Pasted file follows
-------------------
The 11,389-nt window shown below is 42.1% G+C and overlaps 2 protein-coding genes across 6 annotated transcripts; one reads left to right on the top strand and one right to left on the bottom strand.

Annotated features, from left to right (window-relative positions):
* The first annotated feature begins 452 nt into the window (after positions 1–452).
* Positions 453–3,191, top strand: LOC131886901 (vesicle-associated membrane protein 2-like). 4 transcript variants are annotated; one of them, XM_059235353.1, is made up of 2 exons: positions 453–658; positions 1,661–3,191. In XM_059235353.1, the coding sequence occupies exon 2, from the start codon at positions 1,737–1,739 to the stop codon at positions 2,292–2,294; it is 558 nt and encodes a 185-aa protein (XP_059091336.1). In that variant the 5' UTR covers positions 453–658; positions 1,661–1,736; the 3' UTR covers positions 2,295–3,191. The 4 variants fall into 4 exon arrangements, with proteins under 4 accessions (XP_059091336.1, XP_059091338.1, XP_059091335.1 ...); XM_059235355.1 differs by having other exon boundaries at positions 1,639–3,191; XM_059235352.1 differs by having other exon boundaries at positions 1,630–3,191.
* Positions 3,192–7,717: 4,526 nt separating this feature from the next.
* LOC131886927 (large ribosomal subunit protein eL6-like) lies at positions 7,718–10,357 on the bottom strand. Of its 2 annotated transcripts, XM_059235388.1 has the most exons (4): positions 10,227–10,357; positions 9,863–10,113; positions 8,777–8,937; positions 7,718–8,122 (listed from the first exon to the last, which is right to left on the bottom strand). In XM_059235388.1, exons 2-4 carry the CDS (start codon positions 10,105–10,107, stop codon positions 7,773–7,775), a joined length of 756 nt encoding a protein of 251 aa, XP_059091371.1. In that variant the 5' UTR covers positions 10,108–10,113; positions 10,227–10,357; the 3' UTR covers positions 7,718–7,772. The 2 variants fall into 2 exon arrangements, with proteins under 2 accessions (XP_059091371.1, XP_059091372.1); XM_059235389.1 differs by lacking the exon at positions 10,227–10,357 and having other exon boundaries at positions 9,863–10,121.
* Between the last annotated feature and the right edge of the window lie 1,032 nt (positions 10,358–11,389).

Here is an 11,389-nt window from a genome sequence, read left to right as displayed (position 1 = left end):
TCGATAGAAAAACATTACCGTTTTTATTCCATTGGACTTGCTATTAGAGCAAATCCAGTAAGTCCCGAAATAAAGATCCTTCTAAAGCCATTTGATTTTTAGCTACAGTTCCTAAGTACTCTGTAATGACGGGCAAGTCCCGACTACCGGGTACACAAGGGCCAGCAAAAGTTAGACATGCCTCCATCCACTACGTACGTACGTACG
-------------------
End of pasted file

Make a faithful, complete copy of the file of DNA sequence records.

The 11,389-nt window shown below is 42.1% G+C and overlaps 2 protein-coding genes across 6 annotated transcripts; one reads left to right on the top strand and one right to left on the bottom strand.

Annotated features, from left to right (window-relative positions):
* The first annotated feature begins 452 nt into the window (after positions 1–452).
* Positions 453–3,191, top strand: LOC131886901 (vesicle-associated membrane protein 2-like). 4 transcript variants are annotated; one of them, XM_059235353.1, is made up of 2 exons: positions 453–658; positions 1,661–3,191. In XM_059235353.1, the coding sequence occupies exon 2, from the start codon at positions 1,737–1,739 to the stop codon at positions 2,292–2,294; it is 558 nt and encodes a 185-aa protein (XP_059091336.1). In that variant the 5' UTR covers positions 453–658; positions 1,661–1,736; the 3' UTR covers positions 2,295–3,191. The 4 variants fall into 4 exon arrangements, with proteins under 4 accessions (XP_059091336.1, XP_059091338.1, XP_059091335.1 ...); XM_059235355.1 differs by having other exon boundaries at positions 1,639–3,191; XM_059235352.1 differs by having other exon boundaries at positions 1,630–3,191.
* Positions 3,192–7,717: 4,526 nt separating this feature from the next.
* LOC131886927 (large ribosomal subunit protein eL6-like) lies at positions 7,718–10,357 on the bottom strand. Of its 2 annotated transcripts, XM_059235388.1 has the most exons (4): positions 10,227–10,357; positions 9,863–10,113; positions 8,777–8,937; positions 7,718–8,122 (listed from the first exon to the last, which is right to left on the bottom strand). In XM_059235388.1, exons 2-4 carry the CDS (start codon positions 10,105–10,107, stop codon positions 7,773–7,775), a joined length of 756 nt encoding a protein of 251 aa, XP_059091371.1. In that variant the 5' UTR covers positions 10,108–10,113; positions 10,227–10,357; the 3' UTR covers positions 7,718–7,772. The 2 variants fall into 2 exon arrangements, with proteins under 2 accessions (XP_059091371.1, XP_059091372.1); XM_059235389.1 differs by lacking the exon at positions 10,227–10,357 and having other exon boundaries at positions 9,863–10,121.
* Between the last annotated feature and the right edge of the window lie 1,032 nt (positions 10,358–11,389).

Here is an 11,389-nt window from a genome sequence, read left to right as displayed (position 1 = left end):
TCGATAGAAAAACATTACCGTTTTTATTCCATTGGACTTGCTATTAGAGCAAATCCAGTAAGTCCCGAAATAAAGATCCTTCTAAAGCCATTTGATTTTTAGCTACAGTTCCTAAGTACTCTGTAATGACGGGCAAGTCCCGACTACCGGGTACACAAGGGCCAGCAAAAGTTAGACATGCCTCCATCCACTACGTACGTACGTACG